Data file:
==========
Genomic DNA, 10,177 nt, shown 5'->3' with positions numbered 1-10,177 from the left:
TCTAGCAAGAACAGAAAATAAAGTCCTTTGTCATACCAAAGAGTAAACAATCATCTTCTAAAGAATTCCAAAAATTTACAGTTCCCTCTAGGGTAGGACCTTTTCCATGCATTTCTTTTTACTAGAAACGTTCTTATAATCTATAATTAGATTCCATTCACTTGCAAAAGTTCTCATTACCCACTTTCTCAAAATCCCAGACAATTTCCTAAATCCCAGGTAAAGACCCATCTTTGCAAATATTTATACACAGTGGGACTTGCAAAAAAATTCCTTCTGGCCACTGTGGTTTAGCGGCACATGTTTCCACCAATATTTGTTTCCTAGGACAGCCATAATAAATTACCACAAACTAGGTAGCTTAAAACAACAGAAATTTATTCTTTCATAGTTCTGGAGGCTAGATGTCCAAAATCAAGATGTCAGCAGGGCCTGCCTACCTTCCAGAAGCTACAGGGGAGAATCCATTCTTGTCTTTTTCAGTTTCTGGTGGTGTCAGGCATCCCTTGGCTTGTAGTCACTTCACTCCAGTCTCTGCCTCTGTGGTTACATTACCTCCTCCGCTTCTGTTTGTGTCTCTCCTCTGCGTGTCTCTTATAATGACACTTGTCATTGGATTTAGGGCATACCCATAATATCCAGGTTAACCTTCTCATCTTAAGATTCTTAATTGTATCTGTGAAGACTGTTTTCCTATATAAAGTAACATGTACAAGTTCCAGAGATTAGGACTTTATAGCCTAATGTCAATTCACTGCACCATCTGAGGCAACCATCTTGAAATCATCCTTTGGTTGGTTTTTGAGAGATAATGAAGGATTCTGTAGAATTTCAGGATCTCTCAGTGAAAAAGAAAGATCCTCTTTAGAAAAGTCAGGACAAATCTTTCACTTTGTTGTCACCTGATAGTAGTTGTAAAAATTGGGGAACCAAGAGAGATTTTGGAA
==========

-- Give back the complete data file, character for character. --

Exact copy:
Genomic DNA, 10,177 nt, shown 5'->3' with positions numbered 1-10,177 from the left:
TCTAGCAAGAACAGAAAATAAAGTCCTTTGTCATACCAAAGAGTAAACAATCATCTTCTAAAGAATTCCAAAAATTTACAGTTCCCTCTAGGGTAGGACCTTTTCCATGCATTTCTTTTTACTAGAAACGTTCTTATAATCTATAATTAGATTCCATTCACTTGCAAAAGTTCTCATTACCCACTTTCTCAAAATCCCAGACAATTTCCTAAATCCCAGGTAAAGACCCATCTTTGCAAATATTTATACACAGTGGGACTTGCAAAAAAATTCCTTCTGGCCACTGTGGTTTAGCGGCACATGTTTCCACCAATATTTGTTTCCTAGGACAGCCATAATAAATTACCACAAACTAGGTAGCTTAAAACAACAGAAATTTATTCTTTCATAGTTCTGGAGGCTAGATGTCCAAAATCAAGATGTCAGCAGGGCCTGCCTACCTTCCAGAAGCTACAGGGGAGAATCCATTCTTGTCTTTTTCAGTTTCTGGTGGTGTCAGGCATCCCTTGGCTTGTAGTCACTTCACTCCAGTCTCTGCCTCTGTGGTTACATTACCTCCTCCGCTTCTGTTTGTGTCTCTCCTCTGCGTGTCTCTTATAATGACACTTGTCATTGGATTTAGGGCATACCCATAATATCCAGGTTAACCTTCTCATCTTAAGATTCTTAATTGTATCTGTGAAGACTGTTTTCCTATATAAAGTAACATGTACAAGTTCCAGAGATTAGGACTTTATAGCCTAATGTCAATTCACTGCACCATCTGAGGCAACCATCTTGAAATCATCCTTTGGTTGGTTTTTGAGAGATAATGAAGGATTCTGTAGAATTTCAGGATCTCTCAGTGAAAAAGAAAGATCCTCTTTAGAAAAGTCAGGACAAATCTTTCACTTTGTTGTCACCTGATAGTAGTTGTAAAAATTGGGGAACCAAGAGAGATTTTGGAA